Effective interventions around social justice should center Black employees and the larger Black community. That means working to identify and understand the needs and desires of the Black employees, clients, and community being served, and affording them equal power in decision making and evaluating success. Anything short of a Black-centered response is merely a recreation of a white-dominant power relationship which is the very problem we’re seeking to remedy.

5. Refer to existing diversity, equity, and inclusion plans — From Fortune 100 companies to local government, many entities are bringing on professionals in diversity, equity, and inclusion roles. One product of this move is the proliferation of diversity and inclusion strategies, plans, goals, and commitments. These diversity and inclusion documents are good-faith efforts supported by meaningful budgets to move the needle on diversity and inclusion.

The tension is, diversity and inclusion plans are broad initiatives that often cover a broad spectrum of social groups and inequities. Although we often conflate “diversity” to mean racial diversity, many diversity and inclusion plans side-step addressing racial inequities in substantive ways given many people’s discomfort with the topic. In moments like this, referring to diversity and inclusion plans can be perceived as being defensive. Some organizations think simply having a diversity and inclusion strategic plan should check the “commitment to diversity” box, and that the existence of a diversity and inclusion plan precludes them from having to respond in the moment. Your employees should already be well aware of your work and plans on diversity and inclusion, so be present in the moment and hear the needs of the moment.

The organization where you work, volunteer, financially support, or visit is likely to be taking some of the steps outlined above, and it’s understandable. Our collective lack of will to acknowledge and address the impact of slavery and racism in this country means a lack of preparation in being able to effectively respond to some of the more violent flare-ups of our country’s legacy of racism. To help support the development of effective responses, I encourage the following:

Humility — With the possible exception of Black-led, Black-serving intuitions, most organizations have a long journey ahead of them to stop participating in the perpetuation of racism, and subsequently work to dismantle racism. It’s okay to acknowledge the work that lies ahead. Many of your Black employees and clients can see your organization’s blind spots on anti-Blackness. Be humble and validate how they see your organizations.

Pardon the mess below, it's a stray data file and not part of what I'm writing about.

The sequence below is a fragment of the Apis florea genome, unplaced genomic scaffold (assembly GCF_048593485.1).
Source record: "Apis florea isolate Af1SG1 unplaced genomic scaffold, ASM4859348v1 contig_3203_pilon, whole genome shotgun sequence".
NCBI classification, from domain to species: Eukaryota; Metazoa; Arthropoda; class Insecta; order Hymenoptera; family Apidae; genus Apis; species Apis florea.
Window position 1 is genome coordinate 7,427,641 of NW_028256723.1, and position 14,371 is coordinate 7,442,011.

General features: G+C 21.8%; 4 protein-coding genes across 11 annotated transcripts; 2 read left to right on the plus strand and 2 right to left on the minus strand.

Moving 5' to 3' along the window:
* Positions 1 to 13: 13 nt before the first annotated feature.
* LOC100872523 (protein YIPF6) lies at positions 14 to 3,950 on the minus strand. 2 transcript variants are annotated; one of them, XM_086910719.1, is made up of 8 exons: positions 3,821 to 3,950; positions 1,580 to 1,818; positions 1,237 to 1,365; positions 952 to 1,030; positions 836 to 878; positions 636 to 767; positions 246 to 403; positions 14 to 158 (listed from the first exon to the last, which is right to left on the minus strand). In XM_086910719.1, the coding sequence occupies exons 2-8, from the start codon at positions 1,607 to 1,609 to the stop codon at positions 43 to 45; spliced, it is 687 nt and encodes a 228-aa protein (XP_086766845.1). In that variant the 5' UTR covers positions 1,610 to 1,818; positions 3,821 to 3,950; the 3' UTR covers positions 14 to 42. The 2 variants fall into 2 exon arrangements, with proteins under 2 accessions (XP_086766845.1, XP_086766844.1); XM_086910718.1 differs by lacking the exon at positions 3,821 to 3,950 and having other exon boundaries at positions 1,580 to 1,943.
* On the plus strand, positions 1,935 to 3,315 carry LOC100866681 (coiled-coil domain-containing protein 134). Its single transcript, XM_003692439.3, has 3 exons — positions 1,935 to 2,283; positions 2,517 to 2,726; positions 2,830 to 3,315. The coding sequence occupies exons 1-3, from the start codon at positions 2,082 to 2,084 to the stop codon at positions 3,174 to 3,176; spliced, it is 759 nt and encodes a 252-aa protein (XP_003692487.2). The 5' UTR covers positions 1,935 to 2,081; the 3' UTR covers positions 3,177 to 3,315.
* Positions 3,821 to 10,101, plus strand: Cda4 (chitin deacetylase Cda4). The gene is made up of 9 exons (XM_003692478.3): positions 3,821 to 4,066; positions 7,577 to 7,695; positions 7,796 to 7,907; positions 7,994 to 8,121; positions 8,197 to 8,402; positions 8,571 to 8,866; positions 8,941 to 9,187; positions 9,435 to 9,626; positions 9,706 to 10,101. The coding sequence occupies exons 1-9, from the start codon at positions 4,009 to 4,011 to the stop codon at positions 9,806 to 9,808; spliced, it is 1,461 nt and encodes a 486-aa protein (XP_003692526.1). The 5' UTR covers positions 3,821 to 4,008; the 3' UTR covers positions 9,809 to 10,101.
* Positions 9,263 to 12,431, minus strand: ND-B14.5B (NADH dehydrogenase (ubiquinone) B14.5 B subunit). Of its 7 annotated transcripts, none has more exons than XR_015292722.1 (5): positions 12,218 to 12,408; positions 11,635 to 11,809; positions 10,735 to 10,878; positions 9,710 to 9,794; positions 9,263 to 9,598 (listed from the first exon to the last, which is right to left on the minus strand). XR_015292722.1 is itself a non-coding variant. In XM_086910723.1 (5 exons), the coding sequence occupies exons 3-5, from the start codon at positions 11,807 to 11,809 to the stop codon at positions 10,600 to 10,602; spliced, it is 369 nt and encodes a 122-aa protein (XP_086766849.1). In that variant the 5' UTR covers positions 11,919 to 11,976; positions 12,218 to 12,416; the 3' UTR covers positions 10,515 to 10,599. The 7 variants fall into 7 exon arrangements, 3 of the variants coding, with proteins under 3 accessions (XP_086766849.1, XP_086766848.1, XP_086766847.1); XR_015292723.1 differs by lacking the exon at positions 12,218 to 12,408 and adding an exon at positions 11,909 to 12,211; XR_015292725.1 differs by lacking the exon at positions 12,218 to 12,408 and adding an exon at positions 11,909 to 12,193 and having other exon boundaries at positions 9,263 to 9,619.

Center Black people in your response — Groups that are currently suffering are the ones best positioned to tell you what’s causing their suffering. Listen to the needs of Black communities, and that means not taking action without meaningfully engaging with a diverse cross-section of your Black employees and clients. Your Black employees are not a monolith and are not experiencing this the same. Having different experiences, Black people will have different needs and requests for support and action.

Accept there is no perfect response — You’re going to make mistakes in your response. Black people have to put in the effort to address internalized anti-Blackness, and they are directly impacted by anti-Black racism. To think that you can show up with a data-informed, design-thinking derived perfect solution is unrealistic and patronizing. Instead, have compassion as you continue to learn. You too have been harmed by white-supremacist education and culture that has likely resulted in some miseducation during your life.

Commit to early changes — Not to contradict the advice of gathering input before acting, there are likely small steps your organization’s leadership can take prior to consulting others. If leadership has previously received feedback on ways to improve, commit to rectifying the problem in your response. Equally important, is doing initial research. Read a few articles or books, and review internal data to see if there is low-hanging fruit you can address immediately and foster goodwill.

Play the long-game — Organizations are in a race to get in front on racial justice. There are no statements or short-term fixes to systemic and institutional racism. If you think there are, you’ve already contradicted the commitment to addressing racism you likely espoused in your solidarity statement. So read the books, watch the films, attend the Black events. Get uncomfortable and know that discomfort precedes growth. The organizations that are still talking about organizational racism a year from now will be the ones that lead the racially diverse future ahead.

If we want to stem the tide of racially traumatic events that will warrant future organizational responses, we have to effectively respond to the racial trauma many are currently experiencing.

EQuity Social Venture provides training, consulting, and coaching services to help organizations increase the efficacy of their racial justice work by using social emotional learning.

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Justin Woods

Written by

Founder of EQuity Social Venture — www.equitysv.com | MSW/MBA candidate | emotional intelligence + racial justice

The Startup

Medium's largest active publication, followed by +704K people. Follow to join our community.

Justin Woods

Written by

Founder of EQuity Social Venture — www.equitysv.com | MSW/MBA candidate | emotional intelligence + racial justice

The Startup

Medium's largest active publication, followed by +704K people. Follow to join our community.